said, the Board of Agriculture quite admitted that the Bill required careful consideration in detail, and they hoped ample time would be given for such consideration: but the Government hoped their Lordships would give the Bill a Second Reading. There was nothing novel in the Bill. It proceeded on no startling new principle, but a principle which already existed in legislation. Some doubt seemed to exist as to what right was conferred by the Statute of Merton, and as to whether that was not merely a declaratory enactment. He thought that cases of action taken under the Statute of Merton would be difficult of treatment: but the Board of Agriculture felt that the same measure of control should be provided in the case of enclosures under the Statute of Merton as had already been provided by Parliament in regard to other enclosures—that was, that the benefit of the neighboarhood should be considered as well as the benefit of private, individuals. The Bill, as he had said, proceeded on no new principle. The Bill proceeded on the modern policy of Parliament in these matters. That was a provident policy, and it already existed in the Acts of 1866 and 1876 and 1887, the former being the first Act which embodied this modern policy of Parliament, and prevented the Enclosure Commissioners from entertaining the bare idea of enclosing a Metropolitan common.
§ THE MARQUESS OF SALISBURY
That Was done by Act of Parliament. The Commissioners had no rights under the ancient Statute.
§ LORD RIBBLESDALE
quite agreed, but said the principle was the same. Parliament had assented to the principle that the interests of a community living in crowded neighbourhoods were to be considered before a common wits enclosed. The Board of Agriculture were of opinion that this was it useful Act in harmony with the legislation which Parliament had already affirmed, and they hoped that a Second Reading would be given to the Bill. In view of the 607 conditions under which they lived and the great density of population, the Board thought no further enclosures of any sort should he allowed unless some Central Authority was of opinion that the proposed enclosure would not militate against the interests of the district.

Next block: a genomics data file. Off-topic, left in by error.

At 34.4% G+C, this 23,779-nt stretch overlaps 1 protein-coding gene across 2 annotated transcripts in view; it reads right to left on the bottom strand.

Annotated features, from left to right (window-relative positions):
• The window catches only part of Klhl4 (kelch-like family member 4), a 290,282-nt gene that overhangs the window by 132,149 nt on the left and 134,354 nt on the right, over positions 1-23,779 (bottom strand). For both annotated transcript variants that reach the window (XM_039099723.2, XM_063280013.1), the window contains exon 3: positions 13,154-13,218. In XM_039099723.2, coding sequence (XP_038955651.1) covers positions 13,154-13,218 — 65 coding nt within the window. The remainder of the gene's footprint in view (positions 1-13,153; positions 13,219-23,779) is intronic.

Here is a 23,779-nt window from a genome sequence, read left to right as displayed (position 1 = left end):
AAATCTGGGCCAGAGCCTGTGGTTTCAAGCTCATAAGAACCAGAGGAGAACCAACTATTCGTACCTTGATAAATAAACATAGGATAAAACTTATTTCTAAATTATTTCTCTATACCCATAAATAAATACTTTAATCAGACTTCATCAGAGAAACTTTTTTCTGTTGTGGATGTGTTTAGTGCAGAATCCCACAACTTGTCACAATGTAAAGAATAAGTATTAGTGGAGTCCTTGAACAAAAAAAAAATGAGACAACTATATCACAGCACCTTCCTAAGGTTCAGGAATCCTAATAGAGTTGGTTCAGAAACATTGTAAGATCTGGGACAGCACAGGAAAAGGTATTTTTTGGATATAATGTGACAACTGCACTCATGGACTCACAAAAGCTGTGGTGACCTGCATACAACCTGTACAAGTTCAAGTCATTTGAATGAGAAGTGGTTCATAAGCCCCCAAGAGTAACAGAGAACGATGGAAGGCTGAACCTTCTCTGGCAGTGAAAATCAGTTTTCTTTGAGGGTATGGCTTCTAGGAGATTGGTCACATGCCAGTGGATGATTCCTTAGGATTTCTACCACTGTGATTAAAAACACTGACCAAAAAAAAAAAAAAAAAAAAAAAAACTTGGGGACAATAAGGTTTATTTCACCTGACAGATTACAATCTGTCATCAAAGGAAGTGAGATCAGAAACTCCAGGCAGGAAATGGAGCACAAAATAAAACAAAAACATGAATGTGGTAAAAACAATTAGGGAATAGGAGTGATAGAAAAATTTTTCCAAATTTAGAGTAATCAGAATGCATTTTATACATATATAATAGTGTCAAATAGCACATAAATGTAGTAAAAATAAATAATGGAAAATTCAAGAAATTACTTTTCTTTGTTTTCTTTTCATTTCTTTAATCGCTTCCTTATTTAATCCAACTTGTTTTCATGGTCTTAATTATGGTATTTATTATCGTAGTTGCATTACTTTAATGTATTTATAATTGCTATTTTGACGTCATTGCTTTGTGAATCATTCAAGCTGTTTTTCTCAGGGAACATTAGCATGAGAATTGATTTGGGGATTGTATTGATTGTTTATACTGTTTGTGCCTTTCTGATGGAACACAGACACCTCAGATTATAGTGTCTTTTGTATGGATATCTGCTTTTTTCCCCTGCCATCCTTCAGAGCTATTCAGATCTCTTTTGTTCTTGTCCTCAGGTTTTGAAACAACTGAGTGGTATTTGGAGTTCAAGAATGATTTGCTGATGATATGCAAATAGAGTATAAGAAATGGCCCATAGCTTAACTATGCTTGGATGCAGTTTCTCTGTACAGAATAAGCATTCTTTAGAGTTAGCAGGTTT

THE EARL OF CAMPERDOWN
said, that under the Statute of Merton a lord of the manor desiring to make enclosures was obliged to prove before a jury that he had left sufficient pasture for the commoners; but that process seemed to have been abolished. What was to take the place of that jury in future? The noble Marquess had said that the commoners under the Statute of Merton were a different body from those under the Enclosure Act. Would the noble Lord in charge of the Bill admit that that was the case?